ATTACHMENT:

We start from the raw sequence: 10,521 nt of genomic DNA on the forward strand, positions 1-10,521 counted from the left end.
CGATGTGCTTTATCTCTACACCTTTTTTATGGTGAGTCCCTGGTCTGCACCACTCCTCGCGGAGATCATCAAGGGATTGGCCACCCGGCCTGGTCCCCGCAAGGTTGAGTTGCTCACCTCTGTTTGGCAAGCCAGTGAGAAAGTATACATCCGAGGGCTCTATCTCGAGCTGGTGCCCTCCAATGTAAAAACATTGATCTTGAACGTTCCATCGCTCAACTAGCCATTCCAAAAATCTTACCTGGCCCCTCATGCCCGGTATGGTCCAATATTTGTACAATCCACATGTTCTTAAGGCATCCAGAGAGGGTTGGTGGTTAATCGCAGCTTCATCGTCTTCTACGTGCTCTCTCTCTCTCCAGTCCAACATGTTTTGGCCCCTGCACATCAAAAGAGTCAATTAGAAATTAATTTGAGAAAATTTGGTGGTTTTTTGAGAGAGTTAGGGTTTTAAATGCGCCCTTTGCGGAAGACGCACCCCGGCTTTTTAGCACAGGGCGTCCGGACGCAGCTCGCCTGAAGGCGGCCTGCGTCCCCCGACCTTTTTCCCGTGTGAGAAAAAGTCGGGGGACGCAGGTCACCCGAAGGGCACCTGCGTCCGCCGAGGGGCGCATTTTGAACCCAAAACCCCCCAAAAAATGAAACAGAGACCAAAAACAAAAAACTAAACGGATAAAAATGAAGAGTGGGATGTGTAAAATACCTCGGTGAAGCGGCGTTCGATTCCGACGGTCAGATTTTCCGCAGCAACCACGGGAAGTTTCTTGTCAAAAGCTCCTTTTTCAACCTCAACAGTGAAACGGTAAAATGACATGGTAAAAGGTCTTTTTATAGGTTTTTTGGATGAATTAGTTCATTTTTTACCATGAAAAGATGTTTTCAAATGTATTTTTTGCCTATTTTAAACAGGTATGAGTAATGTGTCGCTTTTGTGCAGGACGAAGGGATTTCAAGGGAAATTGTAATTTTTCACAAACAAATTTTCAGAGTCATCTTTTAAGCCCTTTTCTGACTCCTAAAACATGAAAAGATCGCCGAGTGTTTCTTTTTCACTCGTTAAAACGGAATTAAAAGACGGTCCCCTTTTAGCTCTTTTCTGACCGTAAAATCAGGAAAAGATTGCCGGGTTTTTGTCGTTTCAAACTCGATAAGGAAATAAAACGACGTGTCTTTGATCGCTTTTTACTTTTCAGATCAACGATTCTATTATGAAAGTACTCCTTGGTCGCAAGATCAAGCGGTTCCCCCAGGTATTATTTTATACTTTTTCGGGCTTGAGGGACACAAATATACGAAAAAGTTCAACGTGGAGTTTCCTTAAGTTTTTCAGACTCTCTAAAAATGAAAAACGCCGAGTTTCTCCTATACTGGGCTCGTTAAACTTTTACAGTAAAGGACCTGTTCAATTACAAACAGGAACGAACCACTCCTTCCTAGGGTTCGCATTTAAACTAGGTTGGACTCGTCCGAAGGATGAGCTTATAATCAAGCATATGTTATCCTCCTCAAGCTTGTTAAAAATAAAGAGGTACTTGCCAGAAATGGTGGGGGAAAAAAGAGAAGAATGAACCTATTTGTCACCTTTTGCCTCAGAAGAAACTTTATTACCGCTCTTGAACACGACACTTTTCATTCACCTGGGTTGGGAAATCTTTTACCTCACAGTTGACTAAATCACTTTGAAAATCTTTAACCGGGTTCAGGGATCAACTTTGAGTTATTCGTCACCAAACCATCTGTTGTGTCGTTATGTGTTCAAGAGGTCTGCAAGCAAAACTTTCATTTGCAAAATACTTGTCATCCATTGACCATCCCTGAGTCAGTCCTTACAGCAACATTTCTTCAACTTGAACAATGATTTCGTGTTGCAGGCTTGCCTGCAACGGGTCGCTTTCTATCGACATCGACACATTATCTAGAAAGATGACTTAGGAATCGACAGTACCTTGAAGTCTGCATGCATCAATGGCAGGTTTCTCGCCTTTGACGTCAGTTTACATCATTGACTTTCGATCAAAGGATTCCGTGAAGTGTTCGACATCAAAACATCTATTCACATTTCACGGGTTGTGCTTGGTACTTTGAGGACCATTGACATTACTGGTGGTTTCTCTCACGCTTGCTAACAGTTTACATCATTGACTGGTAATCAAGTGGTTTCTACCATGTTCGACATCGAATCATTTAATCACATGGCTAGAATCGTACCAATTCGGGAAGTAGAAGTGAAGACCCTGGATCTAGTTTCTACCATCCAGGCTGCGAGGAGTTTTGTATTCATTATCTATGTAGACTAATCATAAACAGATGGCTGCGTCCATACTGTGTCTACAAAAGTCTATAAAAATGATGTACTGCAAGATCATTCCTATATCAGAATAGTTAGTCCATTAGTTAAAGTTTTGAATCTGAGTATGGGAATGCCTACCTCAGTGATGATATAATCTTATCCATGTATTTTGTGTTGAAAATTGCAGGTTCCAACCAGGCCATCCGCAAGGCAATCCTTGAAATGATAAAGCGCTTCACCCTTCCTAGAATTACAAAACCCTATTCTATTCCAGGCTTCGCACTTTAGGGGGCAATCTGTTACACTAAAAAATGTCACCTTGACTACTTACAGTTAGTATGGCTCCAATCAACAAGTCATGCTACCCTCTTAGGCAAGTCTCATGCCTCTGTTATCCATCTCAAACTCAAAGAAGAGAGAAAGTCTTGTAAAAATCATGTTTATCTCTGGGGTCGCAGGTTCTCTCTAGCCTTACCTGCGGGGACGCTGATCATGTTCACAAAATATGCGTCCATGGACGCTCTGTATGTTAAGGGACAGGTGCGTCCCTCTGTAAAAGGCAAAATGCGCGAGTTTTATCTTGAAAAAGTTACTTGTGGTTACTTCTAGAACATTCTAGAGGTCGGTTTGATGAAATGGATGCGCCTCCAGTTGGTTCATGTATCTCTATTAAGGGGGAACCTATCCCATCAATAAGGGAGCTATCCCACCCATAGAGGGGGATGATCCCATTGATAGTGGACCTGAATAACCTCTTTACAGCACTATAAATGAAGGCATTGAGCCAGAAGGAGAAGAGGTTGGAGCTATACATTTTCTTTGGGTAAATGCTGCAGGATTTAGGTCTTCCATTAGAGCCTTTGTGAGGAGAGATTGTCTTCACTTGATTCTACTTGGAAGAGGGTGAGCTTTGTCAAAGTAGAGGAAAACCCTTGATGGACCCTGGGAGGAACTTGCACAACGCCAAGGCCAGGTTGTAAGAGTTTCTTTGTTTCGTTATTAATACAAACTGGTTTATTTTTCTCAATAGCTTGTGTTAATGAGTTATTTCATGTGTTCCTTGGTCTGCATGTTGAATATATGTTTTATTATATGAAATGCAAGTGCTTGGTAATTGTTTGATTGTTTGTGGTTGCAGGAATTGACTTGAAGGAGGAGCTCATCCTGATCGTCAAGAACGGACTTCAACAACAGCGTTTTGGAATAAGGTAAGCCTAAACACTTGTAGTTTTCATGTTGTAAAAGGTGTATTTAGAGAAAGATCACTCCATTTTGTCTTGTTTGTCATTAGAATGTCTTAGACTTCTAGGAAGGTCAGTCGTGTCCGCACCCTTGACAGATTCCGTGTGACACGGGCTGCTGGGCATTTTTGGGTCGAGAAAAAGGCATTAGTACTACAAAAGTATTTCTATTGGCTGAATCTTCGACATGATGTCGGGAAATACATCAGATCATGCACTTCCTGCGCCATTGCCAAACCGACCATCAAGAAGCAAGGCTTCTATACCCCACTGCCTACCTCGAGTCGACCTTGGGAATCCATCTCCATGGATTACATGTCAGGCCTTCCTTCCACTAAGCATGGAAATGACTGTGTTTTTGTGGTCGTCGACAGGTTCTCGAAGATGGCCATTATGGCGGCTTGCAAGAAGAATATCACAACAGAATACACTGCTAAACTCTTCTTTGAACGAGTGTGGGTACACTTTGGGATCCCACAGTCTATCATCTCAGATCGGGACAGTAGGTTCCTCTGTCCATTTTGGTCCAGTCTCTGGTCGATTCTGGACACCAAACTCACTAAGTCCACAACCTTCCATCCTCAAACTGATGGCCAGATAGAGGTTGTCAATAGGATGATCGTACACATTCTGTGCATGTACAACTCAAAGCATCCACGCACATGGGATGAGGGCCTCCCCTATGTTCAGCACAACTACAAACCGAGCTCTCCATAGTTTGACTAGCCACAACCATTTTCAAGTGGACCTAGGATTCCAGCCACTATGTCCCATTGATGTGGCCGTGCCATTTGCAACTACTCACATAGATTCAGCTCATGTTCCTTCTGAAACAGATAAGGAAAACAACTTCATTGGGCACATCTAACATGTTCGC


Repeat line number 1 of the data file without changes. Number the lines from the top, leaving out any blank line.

We start from the raw sequence: 10,521 nt of genomic DNA on the forward strand, positions 1-10,521 counted from the left end.